As we are all by now aware, we live in a time of anthropogenic climate change, rising sea levels, acidified oceans, catastrophic weather events, and an ever increasing poverty of life on Earth. Anthropogenic planetary change is the most pressing social and political concern of our time, with scientists describing a sixth Great Extinction that may well include our own species. Although by all appearances most humans—including most social justice scholars—are continuing with business as usual, we are also hurtling towards extinction and taking much planetary life with us, and this puts all of our political causes into question. We are not living at “the end of the world,” despite the popularity of this phrase in Social Science and Humanities literature on the Anthropocene; we are, however, living at the end of our world. This issue of Societies will provide a forum for discussions of what social justice theory and activism should look like in this end time.
Contributors to this issue are invited to explore questions such as: How do we engage in political struggles today, when our species may no longer have a long-term future? What do social justice perspectives contribute to an analysis of the causes and appropriate responses to what is being called the Anthropocene? How have the appropriation and exploitation of natural resources that have driven anthropogenic transformation of the planet been embedded in patriarchal, colonial and speciesist power? What becomes of many feminist and other social justice causes in the shadow of climate change, or when we think in terms of geopolitics and geohistorical time? Has the pressing social justice issue of our time become ensuring that adaptation, survival, and extinction occur as justly and painlessly as possible, and how may we pursue these objectives? Should survival be our political goal, or should the value of our species’ survival be put into question—and what other political goals might supercede that of human survival? Can there be any kind of justice for the countless nonhuman species that settler colonial humans and humans in the over-developed world are driving to extinction? Can we theorize social justice beyond the human? How do we continue to attend to immediate injustices in our communities, even while thinking in terms of geological time and planetary-scale catastrophes? How do we imagine Anthropocene ethics, Anthropocene politics, and Anthropocene feminism? How should we live and die in the Anthropocene?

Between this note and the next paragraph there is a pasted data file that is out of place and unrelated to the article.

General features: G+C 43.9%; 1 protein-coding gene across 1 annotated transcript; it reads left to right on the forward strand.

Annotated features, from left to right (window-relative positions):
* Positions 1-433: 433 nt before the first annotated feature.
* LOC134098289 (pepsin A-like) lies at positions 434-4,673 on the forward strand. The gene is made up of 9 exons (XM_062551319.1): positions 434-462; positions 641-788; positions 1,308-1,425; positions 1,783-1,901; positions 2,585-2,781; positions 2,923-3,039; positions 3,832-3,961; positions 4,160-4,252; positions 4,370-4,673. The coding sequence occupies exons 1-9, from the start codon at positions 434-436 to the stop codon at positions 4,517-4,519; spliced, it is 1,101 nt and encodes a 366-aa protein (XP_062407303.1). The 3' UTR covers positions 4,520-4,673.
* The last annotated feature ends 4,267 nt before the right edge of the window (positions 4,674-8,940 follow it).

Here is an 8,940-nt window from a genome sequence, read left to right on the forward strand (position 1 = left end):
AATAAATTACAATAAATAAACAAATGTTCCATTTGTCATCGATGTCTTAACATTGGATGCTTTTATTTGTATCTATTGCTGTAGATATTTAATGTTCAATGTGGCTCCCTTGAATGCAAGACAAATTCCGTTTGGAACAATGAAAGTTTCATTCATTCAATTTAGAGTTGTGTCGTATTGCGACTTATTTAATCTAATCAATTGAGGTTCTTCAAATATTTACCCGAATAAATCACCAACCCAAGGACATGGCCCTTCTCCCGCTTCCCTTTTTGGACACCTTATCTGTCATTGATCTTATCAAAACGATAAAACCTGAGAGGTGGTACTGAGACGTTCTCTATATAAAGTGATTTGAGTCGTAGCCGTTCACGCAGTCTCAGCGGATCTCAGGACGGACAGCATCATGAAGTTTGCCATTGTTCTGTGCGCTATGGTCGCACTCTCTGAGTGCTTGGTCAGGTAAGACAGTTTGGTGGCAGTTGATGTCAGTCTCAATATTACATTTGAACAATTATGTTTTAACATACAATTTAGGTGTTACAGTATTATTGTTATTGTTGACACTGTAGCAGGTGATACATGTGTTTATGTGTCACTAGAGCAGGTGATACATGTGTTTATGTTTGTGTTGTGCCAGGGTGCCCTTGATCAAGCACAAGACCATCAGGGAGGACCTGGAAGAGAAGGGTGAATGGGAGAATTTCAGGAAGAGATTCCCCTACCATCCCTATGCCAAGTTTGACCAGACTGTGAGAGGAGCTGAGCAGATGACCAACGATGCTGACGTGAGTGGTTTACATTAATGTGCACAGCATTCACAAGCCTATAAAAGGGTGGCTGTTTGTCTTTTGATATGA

Dr. Chloë Taylor
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